European Market Outlook: Brexit talks resume

The dollar fell on Friday afternoon after Fed Chairman Janet Yellen spoke at Jackson Hole.
She defended the government’s response to the 2008 financial crisis but stayed clear of commenting on the Fed’s monetary policy.
she said, ‘Because of the reforms that strengthened our financial system, and with support from monetary and other policies, credit is available on good terms, and lending has advanced broadly in line with economic activity in recent years, contributing to today's strong economy.’
Fed watchers expect the central bank to announce a decision to start to shrink its balance sheet at its next meeting in mid-September and put off considering another interest-rate hike until December.
Looking ahead to next week and US non-farm payrolls will likely be the most important announcement of the week. Economists expect 200,000 jobs to have been created in August following 209,000 in July.
Unemployment is expected to drop to 4.2% from 4.3%
The week also sees Brexit talks resume in Brussels. Over recent weeks the UK has published several papers setting out how it sees the UKs relationship with Europe once it leaves.
But there is growing concern in government that at the current pace it maybe impossible to open trade talks until the end of the year. The EU has said it won’t begin trade talks until key aspects, such as Ireland’s border and the future of EU citizens living in the UK, have been dealt with.
On Wednesday we get German inflation, in July it rose by an annual 1.7% but that is still well below the ECB’s target of 2%. This week, Eurozone’s biggest economy reported a record surplus at 17 billion pounds, and according to economists the German economy remains on a path of growth after growing by 0.6% in the second quarter.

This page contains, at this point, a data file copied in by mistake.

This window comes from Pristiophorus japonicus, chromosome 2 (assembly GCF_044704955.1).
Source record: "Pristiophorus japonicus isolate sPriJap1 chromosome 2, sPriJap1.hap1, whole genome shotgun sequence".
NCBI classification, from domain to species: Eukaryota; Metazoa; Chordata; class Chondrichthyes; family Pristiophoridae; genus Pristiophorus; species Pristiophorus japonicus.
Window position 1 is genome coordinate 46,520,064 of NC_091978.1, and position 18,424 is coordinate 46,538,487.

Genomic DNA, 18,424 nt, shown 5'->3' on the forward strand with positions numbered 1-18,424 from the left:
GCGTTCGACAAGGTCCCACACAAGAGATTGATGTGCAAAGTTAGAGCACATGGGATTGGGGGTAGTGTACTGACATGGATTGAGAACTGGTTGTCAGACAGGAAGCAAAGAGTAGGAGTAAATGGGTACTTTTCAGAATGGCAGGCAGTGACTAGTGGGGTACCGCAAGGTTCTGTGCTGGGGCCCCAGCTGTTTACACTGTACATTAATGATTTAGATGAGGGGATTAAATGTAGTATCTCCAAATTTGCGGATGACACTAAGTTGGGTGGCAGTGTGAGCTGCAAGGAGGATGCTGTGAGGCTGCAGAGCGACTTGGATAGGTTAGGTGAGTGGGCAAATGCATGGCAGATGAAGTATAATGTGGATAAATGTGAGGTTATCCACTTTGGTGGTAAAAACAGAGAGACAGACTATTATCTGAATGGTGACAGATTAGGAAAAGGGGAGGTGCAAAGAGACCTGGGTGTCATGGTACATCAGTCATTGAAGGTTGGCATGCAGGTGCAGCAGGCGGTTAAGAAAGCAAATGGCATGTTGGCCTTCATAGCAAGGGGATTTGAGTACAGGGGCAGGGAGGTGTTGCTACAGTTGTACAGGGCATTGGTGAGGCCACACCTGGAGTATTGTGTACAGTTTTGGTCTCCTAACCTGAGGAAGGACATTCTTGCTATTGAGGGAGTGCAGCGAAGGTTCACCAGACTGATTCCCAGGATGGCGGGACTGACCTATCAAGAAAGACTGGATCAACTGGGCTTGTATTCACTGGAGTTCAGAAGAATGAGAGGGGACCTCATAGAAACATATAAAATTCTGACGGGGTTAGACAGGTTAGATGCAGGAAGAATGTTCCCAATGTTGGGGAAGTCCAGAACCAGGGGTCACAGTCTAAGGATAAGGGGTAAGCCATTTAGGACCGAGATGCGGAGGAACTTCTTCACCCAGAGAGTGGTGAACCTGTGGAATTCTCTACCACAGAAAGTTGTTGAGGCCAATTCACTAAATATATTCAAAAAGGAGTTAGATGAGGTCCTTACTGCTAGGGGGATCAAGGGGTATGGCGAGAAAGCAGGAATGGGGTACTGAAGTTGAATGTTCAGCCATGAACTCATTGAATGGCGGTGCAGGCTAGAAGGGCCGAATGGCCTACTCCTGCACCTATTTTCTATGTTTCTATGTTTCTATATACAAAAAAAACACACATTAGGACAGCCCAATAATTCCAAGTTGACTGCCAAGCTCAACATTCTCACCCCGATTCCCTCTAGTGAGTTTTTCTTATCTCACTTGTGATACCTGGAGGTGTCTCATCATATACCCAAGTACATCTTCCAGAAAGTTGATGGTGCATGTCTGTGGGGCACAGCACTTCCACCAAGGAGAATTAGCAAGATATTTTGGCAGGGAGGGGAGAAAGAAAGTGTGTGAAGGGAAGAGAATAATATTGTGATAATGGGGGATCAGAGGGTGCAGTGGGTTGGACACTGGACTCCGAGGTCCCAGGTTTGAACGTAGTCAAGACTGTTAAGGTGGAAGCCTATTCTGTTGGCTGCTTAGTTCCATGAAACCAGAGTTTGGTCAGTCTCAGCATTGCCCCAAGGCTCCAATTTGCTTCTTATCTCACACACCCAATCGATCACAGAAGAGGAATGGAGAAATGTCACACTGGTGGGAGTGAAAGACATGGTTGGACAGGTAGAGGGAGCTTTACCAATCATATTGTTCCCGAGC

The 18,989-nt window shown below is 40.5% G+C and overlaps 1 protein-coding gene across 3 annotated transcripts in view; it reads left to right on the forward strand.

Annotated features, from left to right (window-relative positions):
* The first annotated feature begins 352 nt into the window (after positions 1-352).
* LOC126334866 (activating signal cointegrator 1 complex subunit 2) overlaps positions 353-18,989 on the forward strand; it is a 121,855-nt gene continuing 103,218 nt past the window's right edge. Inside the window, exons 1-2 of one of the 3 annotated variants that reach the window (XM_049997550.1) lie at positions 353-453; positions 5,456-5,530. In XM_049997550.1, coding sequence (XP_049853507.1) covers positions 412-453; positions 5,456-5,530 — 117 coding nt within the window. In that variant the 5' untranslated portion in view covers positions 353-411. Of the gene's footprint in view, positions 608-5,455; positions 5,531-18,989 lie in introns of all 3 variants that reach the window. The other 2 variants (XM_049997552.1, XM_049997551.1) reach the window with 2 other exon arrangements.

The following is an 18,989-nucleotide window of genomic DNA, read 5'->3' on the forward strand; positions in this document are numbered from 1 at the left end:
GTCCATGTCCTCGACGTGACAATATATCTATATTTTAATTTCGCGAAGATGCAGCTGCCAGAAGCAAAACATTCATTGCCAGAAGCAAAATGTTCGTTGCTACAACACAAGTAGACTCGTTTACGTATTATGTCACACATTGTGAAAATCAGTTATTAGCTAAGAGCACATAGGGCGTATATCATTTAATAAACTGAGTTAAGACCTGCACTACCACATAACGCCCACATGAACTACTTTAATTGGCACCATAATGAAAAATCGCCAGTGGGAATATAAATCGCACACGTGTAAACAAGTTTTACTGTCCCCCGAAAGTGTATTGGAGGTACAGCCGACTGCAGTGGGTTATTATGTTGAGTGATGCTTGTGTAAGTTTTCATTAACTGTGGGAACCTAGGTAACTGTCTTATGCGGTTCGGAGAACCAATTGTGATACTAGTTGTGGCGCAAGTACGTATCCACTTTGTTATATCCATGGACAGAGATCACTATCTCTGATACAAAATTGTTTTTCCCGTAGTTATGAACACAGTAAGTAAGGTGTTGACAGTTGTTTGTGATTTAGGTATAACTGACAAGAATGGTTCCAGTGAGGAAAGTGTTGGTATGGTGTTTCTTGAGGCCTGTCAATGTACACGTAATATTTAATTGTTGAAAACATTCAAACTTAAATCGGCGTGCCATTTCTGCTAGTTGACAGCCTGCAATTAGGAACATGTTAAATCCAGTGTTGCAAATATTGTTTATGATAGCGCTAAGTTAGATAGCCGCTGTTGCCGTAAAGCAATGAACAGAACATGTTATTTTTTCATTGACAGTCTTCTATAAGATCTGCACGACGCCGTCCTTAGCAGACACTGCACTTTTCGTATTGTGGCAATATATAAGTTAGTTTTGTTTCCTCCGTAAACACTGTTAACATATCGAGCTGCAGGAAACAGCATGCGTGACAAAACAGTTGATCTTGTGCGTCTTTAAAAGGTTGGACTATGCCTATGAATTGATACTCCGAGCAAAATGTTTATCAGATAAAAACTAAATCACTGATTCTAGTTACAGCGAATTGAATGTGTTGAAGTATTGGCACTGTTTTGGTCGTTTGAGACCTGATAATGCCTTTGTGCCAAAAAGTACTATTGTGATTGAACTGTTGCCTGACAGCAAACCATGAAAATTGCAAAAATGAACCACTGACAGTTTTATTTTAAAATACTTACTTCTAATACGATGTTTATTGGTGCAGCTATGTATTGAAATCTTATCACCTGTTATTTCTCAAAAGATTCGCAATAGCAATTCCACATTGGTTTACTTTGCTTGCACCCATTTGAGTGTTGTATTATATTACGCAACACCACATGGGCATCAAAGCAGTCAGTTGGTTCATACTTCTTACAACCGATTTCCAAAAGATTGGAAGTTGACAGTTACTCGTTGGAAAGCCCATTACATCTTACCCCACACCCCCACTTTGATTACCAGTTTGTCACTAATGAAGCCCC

German CPI is followed by inflation data for the whole of the euro-zone, economists expect a slight rise in headline inflation to 1.4% year –on-year, with energy prices driving that increase.
The ECB aims to keep inflation running at two per cent, but it is now at just 1.3 per cent and the stronger euro could push it down even further. The ECB is currently pumping billions of euros into the Eurozone every month to try and raise inflation and increase growth.
Meanwhile Bitcoin is once again near a record high, the value of the cryptocurrency has soared over the past 12 months, with its record-breaking rally coming after its recent split into Bitcoin and bitcoin cash.

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